We are also, of course, helping African nations develop vibrant and free economies. And trade is the engine for that. Four years ago, under President Clinton's leadership, Congress passed the Africa Growth and Opportunity Act giving greater access to American markets for African products. It has proven a benefit to both Africa and America, as good partnerships always do. Duty-free exports to the United States increased 10 percent in 2002, and U.S. exports to Africa increased 15 percent last year. The President welcomes the passage of the House AGOA bill to extend the benefits of this great program, and he is determined -- (applause) -- he is determined to work with the Senate to get this important agreement extended beyond 2008. (Applause.)
But prosperity depends also on the responsibility of wealthy nations to provide development assistance. Building on the momentum of NEPAD, building on the momentum of the Millennium Challenge, the President has created a Millennium Challenge account, a commitment to provide new aid to countries that rule justly, embrace economic freedom, and invest in their people. And last month, the first 16 Millennium Challenge Account nations were announced -- eight are African. (Applause.)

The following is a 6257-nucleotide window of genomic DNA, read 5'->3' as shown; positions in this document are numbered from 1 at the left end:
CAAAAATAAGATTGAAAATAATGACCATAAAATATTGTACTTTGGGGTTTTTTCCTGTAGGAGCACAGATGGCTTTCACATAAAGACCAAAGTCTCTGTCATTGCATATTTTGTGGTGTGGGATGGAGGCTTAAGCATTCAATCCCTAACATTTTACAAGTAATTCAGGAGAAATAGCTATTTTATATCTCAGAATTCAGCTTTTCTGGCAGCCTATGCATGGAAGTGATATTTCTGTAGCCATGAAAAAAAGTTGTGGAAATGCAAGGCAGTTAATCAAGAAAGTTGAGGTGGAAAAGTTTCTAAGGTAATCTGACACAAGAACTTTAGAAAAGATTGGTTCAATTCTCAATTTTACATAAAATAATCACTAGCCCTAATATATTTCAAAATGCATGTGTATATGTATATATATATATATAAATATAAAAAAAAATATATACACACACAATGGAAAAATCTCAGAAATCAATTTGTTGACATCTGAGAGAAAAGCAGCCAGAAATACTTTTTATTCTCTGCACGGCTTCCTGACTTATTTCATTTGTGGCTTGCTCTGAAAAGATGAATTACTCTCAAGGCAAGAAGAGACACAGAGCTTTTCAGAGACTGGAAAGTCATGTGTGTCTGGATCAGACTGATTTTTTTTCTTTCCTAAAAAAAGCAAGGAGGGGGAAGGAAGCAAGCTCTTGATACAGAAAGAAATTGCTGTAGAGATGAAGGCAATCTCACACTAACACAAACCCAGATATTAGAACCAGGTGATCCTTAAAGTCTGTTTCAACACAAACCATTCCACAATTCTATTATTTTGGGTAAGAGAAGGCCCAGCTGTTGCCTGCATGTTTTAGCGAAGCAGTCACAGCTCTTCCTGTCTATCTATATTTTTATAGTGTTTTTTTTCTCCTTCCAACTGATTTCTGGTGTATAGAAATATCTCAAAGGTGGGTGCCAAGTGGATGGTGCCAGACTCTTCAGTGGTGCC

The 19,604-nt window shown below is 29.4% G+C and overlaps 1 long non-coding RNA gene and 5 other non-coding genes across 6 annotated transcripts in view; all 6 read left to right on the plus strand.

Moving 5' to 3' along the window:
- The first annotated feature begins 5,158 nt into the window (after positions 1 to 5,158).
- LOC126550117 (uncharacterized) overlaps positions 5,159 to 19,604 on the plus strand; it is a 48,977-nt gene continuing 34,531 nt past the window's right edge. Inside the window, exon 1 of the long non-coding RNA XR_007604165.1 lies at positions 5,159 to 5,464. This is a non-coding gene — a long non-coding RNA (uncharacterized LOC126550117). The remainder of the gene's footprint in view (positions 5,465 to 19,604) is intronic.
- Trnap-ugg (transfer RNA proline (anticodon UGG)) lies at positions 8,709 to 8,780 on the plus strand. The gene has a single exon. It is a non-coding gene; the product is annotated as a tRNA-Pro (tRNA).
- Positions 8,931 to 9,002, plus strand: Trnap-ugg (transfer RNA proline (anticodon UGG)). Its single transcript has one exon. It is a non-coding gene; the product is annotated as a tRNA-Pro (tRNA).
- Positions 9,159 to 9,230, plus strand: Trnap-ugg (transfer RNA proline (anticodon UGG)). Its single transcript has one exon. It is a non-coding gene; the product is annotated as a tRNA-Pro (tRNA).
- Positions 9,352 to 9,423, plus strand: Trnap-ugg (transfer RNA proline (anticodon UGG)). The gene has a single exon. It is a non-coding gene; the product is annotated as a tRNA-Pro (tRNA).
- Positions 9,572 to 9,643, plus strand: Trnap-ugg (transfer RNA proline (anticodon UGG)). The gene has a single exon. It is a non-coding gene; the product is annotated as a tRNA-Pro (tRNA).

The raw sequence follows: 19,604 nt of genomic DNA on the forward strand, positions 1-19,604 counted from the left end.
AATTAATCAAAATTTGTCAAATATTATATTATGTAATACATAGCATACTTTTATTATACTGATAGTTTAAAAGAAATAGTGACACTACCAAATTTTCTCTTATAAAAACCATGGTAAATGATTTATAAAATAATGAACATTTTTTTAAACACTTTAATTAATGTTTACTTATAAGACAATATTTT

But there is nothing more important than the work that we must do together to ensure that the democratic revolution that has begun in Africa reaches every nation on the continent of Africa. The last decades of the 20th Century were extraordinary and hopeful. As liberty has taken root on the continent, Africans have shown that they are ready and able to embrace democracy's challenges. The road ahead is not be easy, and every nation in Africa will travel that road at a different pace. We Americans know from our own history that democracy is a very, very tough journey. When the Founding Fathers said, "We, the people," they didn't mean me. My ancestors were three-fifths of a man in 1789. It took a second founding in the United States -- with the defeat of slavery, and finally with the defeat of Jim Crow, and a revolution in the hearts of Americans -- to finally realize the high minded principles of our nation's birth. This reminds us to be humble about the road to democracy. (Applause.) We know that achieving liberty and justice is always hard, but it's always possible -- and it's always necessary.